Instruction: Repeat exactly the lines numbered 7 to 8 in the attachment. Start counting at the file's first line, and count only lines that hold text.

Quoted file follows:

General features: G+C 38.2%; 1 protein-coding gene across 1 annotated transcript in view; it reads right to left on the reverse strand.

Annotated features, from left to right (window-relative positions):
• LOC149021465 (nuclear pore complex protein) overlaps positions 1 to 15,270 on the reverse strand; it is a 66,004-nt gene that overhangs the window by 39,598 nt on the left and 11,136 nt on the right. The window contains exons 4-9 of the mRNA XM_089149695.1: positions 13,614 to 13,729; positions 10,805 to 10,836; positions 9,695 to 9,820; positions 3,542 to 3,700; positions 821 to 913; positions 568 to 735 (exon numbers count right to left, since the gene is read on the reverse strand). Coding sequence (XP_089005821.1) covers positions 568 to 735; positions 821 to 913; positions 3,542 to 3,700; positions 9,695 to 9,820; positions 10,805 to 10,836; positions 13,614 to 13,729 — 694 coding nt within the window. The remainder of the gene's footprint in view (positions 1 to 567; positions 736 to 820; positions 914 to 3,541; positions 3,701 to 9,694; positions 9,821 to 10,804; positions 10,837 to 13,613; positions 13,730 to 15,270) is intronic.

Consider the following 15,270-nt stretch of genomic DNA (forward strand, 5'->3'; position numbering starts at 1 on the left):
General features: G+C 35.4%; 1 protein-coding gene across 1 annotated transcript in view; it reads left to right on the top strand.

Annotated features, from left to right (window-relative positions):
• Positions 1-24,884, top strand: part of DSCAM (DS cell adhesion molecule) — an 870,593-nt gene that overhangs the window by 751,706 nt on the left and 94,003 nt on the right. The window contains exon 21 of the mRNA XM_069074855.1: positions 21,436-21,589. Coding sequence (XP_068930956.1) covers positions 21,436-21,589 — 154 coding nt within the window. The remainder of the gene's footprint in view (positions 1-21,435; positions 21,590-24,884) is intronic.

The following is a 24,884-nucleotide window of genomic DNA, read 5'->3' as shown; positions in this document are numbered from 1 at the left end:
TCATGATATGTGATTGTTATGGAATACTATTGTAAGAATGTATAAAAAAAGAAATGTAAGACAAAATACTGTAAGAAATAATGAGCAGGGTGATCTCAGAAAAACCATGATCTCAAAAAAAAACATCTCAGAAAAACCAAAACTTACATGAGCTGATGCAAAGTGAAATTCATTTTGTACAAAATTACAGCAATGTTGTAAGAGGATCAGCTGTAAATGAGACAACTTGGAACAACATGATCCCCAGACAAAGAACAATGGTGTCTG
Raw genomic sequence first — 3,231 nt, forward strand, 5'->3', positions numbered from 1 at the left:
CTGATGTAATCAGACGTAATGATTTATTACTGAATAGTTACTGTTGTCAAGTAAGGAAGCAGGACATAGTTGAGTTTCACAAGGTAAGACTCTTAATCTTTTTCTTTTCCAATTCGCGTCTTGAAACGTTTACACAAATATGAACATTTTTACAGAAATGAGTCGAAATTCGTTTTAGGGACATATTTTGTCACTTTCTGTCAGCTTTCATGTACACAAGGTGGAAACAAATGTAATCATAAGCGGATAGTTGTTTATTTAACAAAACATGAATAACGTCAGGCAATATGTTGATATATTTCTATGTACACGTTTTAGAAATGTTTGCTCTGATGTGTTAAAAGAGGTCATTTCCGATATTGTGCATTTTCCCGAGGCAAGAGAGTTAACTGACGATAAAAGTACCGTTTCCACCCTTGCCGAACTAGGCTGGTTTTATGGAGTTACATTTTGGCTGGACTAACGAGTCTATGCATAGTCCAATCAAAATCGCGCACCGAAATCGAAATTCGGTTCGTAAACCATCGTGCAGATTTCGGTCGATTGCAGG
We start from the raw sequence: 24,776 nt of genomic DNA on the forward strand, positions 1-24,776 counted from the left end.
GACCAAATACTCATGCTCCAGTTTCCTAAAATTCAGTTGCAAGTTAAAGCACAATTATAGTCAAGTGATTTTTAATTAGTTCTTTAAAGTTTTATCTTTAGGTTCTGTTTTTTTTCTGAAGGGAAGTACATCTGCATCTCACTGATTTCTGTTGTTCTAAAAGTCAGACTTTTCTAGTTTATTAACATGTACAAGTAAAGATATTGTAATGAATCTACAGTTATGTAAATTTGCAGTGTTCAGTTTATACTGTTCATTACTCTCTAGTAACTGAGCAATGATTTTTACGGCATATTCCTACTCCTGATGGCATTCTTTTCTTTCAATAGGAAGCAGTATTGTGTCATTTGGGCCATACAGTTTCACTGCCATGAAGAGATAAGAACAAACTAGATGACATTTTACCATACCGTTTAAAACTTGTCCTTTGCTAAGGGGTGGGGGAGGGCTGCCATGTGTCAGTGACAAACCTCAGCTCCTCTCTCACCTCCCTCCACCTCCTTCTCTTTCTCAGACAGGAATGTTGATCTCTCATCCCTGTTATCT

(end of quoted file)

• Positions 1-24,884, top strand: part of DSCAM (DS cell adhesion molecule) — an 870,593-nt gene that overhangs the window by 751,706 nt on the left and 94,003 nt on the right. The window contains exon 21 of the mRNA XM_069074855.1: positions 21,436-21,589. Coding sequence (XP_068930956.1) covers positions 21,436-21,589 — 154 coding nt within the window. The remainder of the gene's footprint in view (positions 1-21,435; positions 21,590-24,884) is intronic.

The following is a 24,884-nucleotide window of genomic DNA, read 5'->3' as shown; positions in this document are numbered from 1 at the left end: